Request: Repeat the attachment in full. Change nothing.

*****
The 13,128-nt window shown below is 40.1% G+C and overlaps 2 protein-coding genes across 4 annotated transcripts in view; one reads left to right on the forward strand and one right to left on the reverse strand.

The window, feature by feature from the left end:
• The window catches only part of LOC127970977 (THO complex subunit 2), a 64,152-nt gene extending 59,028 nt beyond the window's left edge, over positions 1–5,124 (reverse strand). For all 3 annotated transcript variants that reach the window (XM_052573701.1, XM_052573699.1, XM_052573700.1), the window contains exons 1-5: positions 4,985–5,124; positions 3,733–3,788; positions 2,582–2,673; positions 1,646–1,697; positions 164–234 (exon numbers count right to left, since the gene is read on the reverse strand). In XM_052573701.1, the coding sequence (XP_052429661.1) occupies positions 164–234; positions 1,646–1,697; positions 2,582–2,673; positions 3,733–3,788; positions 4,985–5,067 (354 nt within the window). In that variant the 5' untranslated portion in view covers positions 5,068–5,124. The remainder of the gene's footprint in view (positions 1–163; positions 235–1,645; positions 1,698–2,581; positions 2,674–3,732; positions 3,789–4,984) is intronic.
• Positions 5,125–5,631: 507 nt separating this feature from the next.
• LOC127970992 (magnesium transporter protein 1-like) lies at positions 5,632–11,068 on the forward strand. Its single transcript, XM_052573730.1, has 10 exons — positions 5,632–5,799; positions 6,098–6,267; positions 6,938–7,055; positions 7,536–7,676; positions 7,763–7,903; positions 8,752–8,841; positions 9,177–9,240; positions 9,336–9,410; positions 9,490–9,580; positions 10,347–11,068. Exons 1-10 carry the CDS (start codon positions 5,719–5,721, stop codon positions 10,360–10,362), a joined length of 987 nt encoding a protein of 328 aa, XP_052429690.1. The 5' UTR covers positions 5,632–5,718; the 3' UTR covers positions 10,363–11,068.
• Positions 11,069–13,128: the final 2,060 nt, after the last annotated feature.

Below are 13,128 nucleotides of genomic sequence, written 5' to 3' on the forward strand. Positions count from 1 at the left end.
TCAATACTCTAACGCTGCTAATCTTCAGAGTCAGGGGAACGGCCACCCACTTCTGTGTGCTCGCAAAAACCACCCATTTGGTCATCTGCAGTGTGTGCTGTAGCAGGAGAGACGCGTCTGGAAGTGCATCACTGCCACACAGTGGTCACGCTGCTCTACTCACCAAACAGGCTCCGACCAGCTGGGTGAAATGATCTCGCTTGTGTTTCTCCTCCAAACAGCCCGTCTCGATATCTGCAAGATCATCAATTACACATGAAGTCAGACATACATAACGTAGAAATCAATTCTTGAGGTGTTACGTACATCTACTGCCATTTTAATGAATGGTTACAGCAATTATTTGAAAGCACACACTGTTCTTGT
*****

The 13,128-nt window shown below is 40.1% G+C and overlaps 2 protein-coding genes across 4 annotated transcripts in view; one reads left to right on the forward strand and one right to left on the reverse strand.

The window, feature by feature from the left end:
• The window catches only part of LOC127970977 (THO complex subunit 2), a 64,152-nt gene extending 59,028 nt beyond the window's left edge, over positions 1–5,124 (reverse strand). For all 3 annotated transcript variants that reach the window (XM_052573701.1, XM_052573699.1, XM_052573700.1), the window contains exons 1-5: positions 4,985–5,124; positions 3,733–3,788; positions 2,582–2,673; positions 1,646–1,697; positions 164–234 (exon numbers count right to left, since the gene is read on the reverse strand). In XM_052573701.1, the coding sequence (XP_052429661.1) occupies positions 164–234; positions 1,646–1,697; positions 2,582–2,673; positions 3,733–3,788; positions 4,985–5,067 (354 nt within the window). In that variant the 5' untranslated portion in view covers positions 5,068–5,124. The remainder of the gene's footprint in view (positions 1–163; positions 235–1,645; positions 1,698–2,581; positions 2,674–3,732; positions 3,789–4,984) is intronic.
• Positions 5,125–5,631: 507 nt separating this feature from the next.
• LOC127970992 (magnesium transporter protein 1-like) lies at positions 5,632–11,068 on the forward strand. Its single transcript, XM_052573730.1, has 10 exons — positions 5,632–5,799; positions 6,098–6,267; positions 6,938–7,055; positions 7,536–7,676; positions 7,763–7,903; positions 8,752–8,841; positions 9,177–9,240; positions 9,336–9,410; positions 9,490–9,580; positions 10,347–11,068. Exons 1-10 carry the CDS (start codon positions 5,719–5,721, stop codon positions 10,360–10,362), a joined length of 987 nt encoding a protein of 328 aa, XP_052429690.1. The 5' UTR covers positions 5,632–5,718; the 3' UTR covers positions 10,363–11,068.
• Positions 11,069–13,128: the final 2,060 nt, after the last annotated feature.

Below are 13,128 nucleotides of genomic sequence, written 5' to 3' on the forward strand. Positions count from 1 at the left end.
TCAATACTCTAACGCTGCTAATCTTCAGAGTCAGGGGAACGGCCACCCACTTCTGTGTGCTCGCAAAAACCACCCATTTGGTCATCTGCAGTGTGTGCTGTAGCAGGAGAGACGCGTCTGGAAGTGCATCACTGCCACACAGTGGTCACGCTGCTCTACTCACCAAACAGGCTCCGACCAGCTGGGTGAAATGATCTCGCTTGTGTTTCTCCTCCAAACAGCCCGTCTCGATATCTGCAAGATCATCAATTACACATGAAGTCAGACATACATAACGTAGAAATCAATTCTTGAGGTGTTACGTACATCTACTGCCATTTTAATGAATGGTTACAGCAATTATTTGAAAGCACACACTGTTCTTGT